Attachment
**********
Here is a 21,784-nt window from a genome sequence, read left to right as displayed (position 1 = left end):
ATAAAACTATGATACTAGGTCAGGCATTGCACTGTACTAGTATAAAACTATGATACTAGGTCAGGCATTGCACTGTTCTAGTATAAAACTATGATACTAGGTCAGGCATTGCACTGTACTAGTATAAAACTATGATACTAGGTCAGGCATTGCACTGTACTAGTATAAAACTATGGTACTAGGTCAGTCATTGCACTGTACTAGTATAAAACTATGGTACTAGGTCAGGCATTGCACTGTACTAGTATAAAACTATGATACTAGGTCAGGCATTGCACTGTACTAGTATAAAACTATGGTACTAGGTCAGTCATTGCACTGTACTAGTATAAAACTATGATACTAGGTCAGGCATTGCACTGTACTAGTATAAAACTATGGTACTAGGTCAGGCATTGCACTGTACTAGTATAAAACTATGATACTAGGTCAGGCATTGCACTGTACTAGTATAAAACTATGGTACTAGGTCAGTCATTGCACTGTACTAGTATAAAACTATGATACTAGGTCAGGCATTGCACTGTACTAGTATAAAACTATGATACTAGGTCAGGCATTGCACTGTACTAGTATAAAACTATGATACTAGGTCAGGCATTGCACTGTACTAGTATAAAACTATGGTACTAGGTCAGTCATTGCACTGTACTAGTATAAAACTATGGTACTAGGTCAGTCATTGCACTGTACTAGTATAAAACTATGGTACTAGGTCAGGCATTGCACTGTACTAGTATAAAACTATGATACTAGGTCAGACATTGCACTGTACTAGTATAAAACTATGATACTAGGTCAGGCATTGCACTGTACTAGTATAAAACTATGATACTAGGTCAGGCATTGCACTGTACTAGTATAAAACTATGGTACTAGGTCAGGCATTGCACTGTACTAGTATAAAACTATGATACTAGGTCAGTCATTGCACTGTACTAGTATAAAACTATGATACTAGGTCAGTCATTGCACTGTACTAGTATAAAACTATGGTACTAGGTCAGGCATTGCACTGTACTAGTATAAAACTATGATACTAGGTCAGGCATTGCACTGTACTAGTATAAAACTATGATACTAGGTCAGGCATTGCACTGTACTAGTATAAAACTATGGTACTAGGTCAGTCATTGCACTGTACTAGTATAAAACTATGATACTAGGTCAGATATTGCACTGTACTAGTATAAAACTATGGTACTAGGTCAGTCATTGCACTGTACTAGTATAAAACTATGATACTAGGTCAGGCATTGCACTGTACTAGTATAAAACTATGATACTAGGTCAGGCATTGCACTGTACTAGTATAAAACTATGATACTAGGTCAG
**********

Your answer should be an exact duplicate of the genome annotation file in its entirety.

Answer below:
Here is a 21,784-nt window from a genome sequence, read left to right as displayed (position 1 = left end):
ATAAAACTATGATACTAGGTCAGGCATTGCACTGTACTAGTATAAAACTATGATACTAGGTCAGGCATTGCACTGTTCTAGTATAAAACTATGATACTAGGTCAGGCATTGCACTGTACTAGTATAAAACTATGATACTAGGTCAGGCATTGCACTGTACTAGTATAAAACTATGGTACTAGGTCAGTCATTGCACTGTACTAGTATAAAACTATGGTACTAGGTCAGGCATTGCACTGTACTAGTATAAAACTATGATACTAGGTCAGGCATTGCACTGTACTAGTATAAAACTATGGTACTAGGTCAGTCATTGCACTGTACTAGTATAAAACTATGATACTAGGTCAGGCATTGCACTGTACTAGTATAAAACTATGGTACTAGGTCAGGCATTGCACTGTACTAGTATAAAACTATGATACTAGGTCAGGCATTGCACTGTACTAGTATAAAACTATGGTACTAGGTCAGTCATTGCACTGTACTAGTATAAAACTATGATACTAGGTCAGGCATTGCACTGTACTAGTATAAAACTATGATACTAGGTCAGGCATTGCACTGTACTAGTATAAAACTATGATACTAGGTCAGGCATTGCACTGTACTAGTATAAAACTATGGTACTAGGTCAGTCATTGCACTGTACTAGTATAAAACTATGGTACTAGGTCAGTCATTGCACTGTACTAGTATAAAACTATGGTACTAGGTCAGGCATTGCACTGTACTAGTATAAAACTATGATACTAGGTCAGACATTGCACTGTACTAGTATAAAACTATGATACTAGGTCAGGCATTGCACTGTACTAGTATAAAACTATGATACTAGGTCAGGCATTGCACTGTACTAGTATAAAACTATGGTACTAGGTCAGGCATTGCACTGTACTAGTATAAAACTATGATACTAGGTCAGTCATTGCACTGTACTAGTATAAAACTATGATACTAGGTCAGTCATTGCACTGTACTAGTATAAAACTATGGTACTAGGTCAGGCATTGCACTGTACTAGTATAAAACTATGATACTAGGTCAGGCATTGCACTGTACTAGTATAAAACTATGATACTAGGTCAGGCATTGCACTGTACTAGTATAAAACTATGGTACTAGGTCAGTCATTGCACTGTACTAGTATAAAACTATGATACTAGGTCAGATATTGCACTGTACTAGTATAAAACTATGGTACTAGGTCAGTCATTGCACTGTACTAGTATAAAACTATGATACTAGGTCAGGCATTGCACTGTACTAGTATAAAACTATGATACTAGGTCAGGCATTGCACTGTACTAGTATAAAACTATGATACTAGGTCAG